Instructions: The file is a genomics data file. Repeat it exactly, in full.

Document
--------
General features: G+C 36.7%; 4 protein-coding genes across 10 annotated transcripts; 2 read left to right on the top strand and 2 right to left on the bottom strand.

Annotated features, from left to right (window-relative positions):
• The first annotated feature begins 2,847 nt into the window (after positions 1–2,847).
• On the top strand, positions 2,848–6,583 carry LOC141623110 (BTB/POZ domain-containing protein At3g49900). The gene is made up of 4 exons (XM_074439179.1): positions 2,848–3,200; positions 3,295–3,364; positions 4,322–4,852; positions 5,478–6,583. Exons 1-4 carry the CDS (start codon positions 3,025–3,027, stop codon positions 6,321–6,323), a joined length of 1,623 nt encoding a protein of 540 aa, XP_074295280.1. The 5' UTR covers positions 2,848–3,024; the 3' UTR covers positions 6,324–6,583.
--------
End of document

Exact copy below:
General features: G+C 36.7%; 4 protein-coding genes across 10 annotated transcripts; 2 read left to right on the top strand and 2 right to left on the bottom strand.

Annotated features, from left to right (window-relative positions):
• The first annotated feature begins 2,847 nt into the window (after positions 1–2,847).
• On the top strand, positions 2,848–6,583 carry LOC141623110 (BTB/POZ domain-containing protein At3g49900). The gene is made up of 4 exons (XM_074439179.1): positions 2,848–3,200; positions 3,295–3,364; positions 4,322–4,852; positions 5,478–6,583. Exons 1-4 carry the CDS (start codon positions 3,025–3,027, stop codon positions 6,321–6,323), a joined length of 1,623 nt encoding a protein of 540 aa, XP_074295280.1. The 5' UTR covers positions 2,848–3,024; the 3' UTR covers positions 6,324–6,583.